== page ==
Since the United States went to war with Iraq in 2001, it has been considered one of the most dangerous countries in the world. In 2007, it was named one the fastest growing refugee crisis in the world. Well over 1.8 million Iraqi refugees were displaced from their homes, while an additional 100,000 have chosen to flee to the dangerous nearby countries of Jordan and Syria.
United States politicians and Iraqi refugee advocates have demanded a United States increase in Iraqi refugee funding, particularly Iraqi refugees who cooperated with American forces despite the danger in which the assistance placed them.
Officials had predicted an Iraqi refugee explosion following the start of the war; instead that explosion came in 2007, with the number of Iraqi refugees seeking access to the United States skyrocketing. Increased inter-fighting amongst religious groups in Iraq has been said to be one of the causes for the increase in Iraqi refugees seeking entry to the United States. This followed an abnormally high number of violent attacks in 2006.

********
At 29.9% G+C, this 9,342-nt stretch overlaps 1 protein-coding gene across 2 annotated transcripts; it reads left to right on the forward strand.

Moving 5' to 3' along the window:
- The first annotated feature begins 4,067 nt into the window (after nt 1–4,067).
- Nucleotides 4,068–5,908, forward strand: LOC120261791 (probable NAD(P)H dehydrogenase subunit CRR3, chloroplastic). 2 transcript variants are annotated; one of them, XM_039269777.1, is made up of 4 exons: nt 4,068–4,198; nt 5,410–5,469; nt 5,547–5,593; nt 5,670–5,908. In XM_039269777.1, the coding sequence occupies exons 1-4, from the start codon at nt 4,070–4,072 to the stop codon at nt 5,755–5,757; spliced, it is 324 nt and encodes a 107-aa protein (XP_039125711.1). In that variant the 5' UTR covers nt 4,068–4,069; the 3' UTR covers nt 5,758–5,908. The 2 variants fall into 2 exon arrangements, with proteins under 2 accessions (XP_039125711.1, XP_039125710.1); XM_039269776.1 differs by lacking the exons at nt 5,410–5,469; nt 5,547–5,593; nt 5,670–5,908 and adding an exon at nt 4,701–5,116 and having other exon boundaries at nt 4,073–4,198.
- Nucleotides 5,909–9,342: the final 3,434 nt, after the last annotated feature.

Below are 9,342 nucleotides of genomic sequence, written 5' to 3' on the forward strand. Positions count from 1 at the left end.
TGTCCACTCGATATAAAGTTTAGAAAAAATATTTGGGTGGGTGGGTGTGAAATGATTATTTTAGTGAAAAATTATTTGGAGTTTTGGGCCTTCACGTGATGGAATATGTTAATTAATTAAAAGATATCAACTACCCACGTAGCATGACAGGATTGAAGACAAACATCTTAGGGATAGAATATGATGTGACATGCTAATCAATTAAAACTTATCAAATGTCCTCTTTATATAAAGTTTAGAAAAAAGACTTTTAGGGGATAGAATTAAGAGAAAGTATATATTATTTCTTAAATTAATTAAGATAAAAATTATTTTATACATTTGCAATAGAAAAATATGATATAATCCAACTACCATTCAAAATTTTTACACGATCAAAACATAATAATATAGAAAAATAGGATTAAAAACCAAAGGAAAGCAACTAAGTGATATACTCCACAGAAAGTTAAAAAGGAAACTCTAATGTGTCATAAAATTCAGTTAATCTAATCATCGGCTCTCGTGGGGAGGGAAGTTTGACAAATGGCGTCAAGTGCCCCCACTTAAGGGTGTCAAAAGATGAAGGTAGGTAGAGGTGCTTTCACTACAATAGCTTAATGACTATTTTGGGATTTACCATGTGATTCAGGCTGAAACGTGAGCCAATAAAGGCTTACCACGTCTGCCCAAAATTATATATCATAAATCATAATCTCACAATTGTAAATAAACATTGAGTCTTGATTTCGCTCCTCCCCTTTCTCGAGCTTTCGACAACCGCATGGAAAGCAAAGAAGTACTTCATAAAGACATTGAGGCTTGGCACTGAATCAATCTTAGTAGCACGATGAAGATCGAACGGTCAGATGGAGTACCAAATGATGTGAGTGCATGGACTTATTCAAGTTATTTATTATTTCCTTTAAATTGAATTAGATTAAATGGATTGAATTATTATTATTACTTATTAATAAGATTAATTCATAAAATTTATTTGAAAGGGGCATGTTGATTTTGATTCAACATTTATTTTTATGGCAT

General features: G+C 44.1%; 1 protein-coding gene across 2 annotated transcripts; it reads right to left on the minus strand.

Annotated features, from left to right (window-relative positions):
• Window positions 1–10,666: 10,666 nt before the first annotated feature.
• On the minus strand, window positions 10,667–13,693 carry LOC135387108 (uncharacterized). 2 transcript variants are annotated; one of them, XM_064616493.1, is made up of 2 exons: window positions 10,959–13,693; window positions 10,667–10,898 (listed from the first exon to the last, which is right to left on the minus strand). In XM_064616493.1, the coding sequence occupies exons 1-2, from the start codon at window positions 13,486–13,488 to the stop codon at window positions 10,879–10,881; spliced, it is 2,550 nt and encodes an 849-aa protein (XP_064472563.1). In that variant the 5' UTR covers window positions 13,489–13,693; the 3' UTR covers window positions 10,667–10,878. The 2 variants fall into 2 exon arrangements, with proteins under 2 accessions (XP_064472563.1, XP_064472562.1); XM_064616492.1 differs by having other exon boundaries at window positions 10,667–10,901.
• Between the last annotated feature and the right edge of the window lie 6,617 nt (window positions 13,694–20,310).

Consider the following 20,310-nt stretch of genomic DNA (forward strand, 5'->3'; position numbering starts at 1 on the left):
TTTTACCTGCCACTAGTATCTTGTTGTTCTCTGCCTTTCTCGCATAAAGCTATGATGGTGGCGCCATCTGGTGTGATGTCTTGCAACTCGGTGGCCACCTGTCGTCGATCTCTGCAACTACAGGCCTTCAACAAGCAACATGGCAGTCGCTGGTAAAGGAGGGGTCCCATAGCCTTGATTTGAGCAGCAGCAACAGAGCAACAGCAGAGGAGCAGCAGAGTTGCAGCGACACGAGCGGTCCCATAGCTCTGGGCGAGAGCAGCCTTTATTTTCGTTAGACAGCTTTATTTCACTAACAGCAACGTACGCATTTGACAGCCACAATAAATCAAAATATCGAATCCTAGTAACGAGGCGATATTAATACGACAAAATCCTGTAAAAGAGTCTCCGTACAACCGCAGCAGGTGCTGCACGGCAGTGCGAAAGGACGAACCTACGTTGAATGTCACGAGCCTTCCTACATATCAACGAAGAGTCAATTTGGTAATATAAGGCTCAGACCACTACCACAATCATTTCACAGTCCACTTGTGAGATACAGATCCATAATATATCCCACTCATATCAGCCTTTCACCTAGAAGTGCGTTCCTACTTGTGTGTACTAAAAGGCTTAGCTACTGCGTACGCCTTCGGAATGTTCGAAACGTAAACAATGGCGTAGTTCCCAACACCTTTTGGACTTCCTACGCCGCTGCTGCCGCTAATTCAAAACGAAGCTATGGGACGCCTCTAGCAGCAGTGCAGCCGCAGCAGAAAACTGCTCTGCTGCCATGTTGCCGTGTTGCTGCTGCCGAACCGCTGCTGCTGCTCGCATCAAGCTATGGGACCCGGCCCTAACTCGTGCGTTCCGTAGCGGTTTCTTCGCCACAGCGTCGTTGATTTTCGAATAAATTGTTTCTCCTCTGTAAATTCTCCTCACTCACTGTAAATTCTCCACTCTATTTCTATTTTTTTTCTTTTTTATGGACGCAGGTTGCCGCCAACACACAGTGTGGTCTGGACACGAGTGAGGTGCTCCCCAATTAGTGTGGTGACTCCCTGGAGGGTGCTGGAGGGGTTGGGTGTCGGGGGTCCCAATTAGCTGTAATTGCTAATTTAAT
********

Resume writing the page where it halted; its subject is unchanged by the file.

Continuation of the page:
In recent years, Iraqi refugee numbers have boomed, with two million Iraqi refugees fleeing the country. Most Iraqi refugees have not received legal status in any of the countries they have fled to, particularly Jordan and Syria, despite the danger that is to be rampant in those countries. Like many refugees, Iraqi refugees have been forced to trade one dangerous area for another. There are hundreds of thousands of Iraqi refugees that have fled to these areas despite the lack of protection. Most do not have the ability to return home.
According to the United Nations, Iraqi refugees have had little to no resources at their disposal, including lack of health care, food, and educational programs for children. Democrats in the United States have argued that to deny Iraqi refugees, particularly the ones who helped American forces, access to the country would be along the lines of demoting an employee even though their work performance has been exceptional.